'Rare thing': Fishing boat hits rocks in harbour

Local fishing trawler Mary Ann (left) assists Nelson-based tuna boat Carolina M to a sand bar...
Local fishing trawler Mary Ann (left) assists Nelson-based tuna boat Carolina M to a sand bar near Wellers Rock for temporary repairs, after it hit rocks in Otago Harbour on Saturday. PHOTO: STEPHEN JAQUIERY
Maritime New Zealand has begun a formal investigation following a rare event in which a fishing vessel struck rocks in Otago Harbour and had to be grounded on a sandbank to stop it sinking.

Otago Regional Council harbourmaster Steve Rushbrook said Carolina M hit the ground near Wellers Rock about 3am on Saturday and started taking on water.

"Looking at the damage, he may have gone over a rock wall of some description," Mr Rushbrook said.

"With the help of a local fishing vessel, the Mary Ann, the Carolina M made it to a point of safety — a known shallow sandbank in the area."

Three people were on board at the time but no-one was injured, he said.

At that point, emergency services and the harbourmaster’s office were contacted and responded with a boat and salvage pumps.

Soon after, they were joined by a team from the Careys Bay marina and some divers.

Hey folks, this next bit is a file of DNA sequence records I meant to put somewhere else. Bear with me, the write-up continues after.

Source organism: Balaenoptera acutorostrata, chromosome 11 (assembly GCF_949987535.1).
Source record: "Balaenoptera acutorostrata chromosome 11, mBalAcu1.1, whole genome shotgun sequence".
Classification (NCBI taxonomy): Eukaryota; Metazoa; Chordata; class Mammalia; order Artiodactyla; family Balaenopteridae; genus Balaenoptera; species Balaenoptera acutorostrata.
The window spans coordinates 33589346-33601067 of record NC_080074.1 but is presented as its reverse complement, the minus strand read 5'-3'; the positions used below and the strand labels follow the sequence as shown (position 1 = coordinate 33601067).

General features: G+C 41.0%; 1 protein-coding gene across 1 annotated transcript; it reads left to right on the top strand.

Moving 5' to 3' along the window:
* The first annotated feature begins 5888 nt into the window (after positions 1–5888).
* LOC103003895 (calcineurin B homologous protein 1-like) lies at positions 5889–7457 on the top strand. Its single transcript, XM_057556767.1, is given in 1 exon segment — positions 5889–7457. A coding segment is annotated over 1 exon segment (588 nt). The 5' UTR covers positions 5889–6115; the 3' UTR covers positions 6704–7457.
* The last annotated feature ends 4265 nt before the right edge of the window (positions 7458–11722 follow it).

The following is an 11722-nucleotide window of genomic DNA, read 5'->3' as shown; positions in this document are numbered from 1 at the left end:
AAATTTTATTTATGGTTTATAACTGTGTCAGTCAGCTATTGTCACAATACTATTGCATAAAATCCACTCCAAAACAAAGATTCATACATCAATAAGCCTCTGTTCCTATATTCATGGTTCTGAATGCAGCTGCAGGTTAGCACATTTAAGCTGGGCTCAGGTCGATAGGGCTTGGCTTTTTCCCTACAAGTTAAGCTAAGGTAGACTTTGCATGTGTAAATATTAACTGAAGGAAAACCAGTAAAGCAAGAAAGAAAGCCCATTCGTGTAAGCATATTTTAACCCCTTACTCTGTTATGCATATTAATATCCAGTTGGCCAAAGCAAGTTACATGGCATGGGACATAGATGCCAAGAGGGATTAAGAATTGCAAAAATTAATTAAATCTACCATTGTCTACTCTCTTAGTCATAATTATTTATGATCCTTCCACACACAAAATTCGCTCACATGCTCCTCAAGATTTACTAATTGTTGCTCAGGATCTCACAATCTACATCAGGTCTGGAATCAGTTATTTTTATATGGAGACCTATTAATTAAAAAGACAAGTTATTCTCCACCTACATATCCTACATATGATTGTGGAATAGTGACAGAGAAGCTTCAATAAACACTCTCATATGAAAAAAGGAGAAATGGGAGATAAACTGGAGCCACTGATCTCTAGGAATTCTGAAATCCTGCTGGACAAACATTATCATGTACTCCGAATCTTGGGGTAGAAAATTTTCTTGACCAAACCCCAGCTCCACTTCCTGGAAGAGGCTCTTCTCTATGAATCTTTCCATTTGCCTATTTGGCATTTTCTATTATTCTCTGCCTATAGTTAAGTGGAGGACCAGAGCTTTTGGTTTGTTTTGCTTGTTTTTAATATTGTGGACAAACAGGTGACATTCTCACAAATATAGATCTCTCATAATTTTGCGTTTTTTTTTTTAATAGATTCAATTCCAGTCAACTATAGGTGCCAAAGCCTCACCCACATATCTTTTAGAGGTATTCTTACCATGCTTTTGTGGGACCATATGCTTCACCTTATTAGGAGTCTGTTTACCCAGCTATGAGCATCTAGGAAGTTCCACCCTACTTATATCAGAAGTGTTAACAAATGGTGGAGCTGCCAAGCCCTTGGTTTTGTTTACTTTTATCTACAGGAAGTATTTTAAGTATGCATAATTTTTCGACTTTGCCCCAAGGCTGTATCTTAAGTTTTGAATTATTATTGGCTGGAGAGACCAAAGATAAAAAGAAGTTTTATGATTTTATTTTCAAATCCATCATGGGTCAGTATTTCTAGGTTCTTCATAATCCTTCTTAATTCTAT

A temporary repair was made to the hole in the front of the boat and the pumps were used to pump water out of the hull and refloat the vessel, he said.

"By 10am, we were in a position to approve removal of the vessel from the location it was in at Wellers Rock, and it was safely passaged to Careys Bay."

He said the boat was removed from the water at Careys Bay on Saturday night and permanent repairs were being made.

Mr Rushbrook was pleased the situation was not worse.

"It’s a standard sort of vessel, and any sort of vessel has fuel and oil on board.

"He hit on the front end of the boat, so there was no damage to the fuel tanks or the engine room."

He said it was quickly determined that the vessel did not pose a threat of ecological disaster.

But if it had sunk in the harbour channel, it might have caused major problems for shipping movements in and out of the harbour.

"From my point of view, it was very lucky we were able to refloat the vessel and save the vessel.

"And to get that vessel from the point of contact to a safe point where it was able to be lifted out of the water — the whole team here were absolutely brilliant.

"We were also very lucky there were no injuries."

Mr Rushbrook said Maritime New Zealand was investigating the incident.

"It’s very rare for something like this to happen in Otago Harbour.

"For whatever reason, the guy’s lost his situational awareness and he’s run the boat aground.

"You shouldn’t be doing that in a commercial vessel on this harbour. That’s what we strive to avoid.

"So yes it’s a rare thing, so it will probably go to the highest level of investigation."

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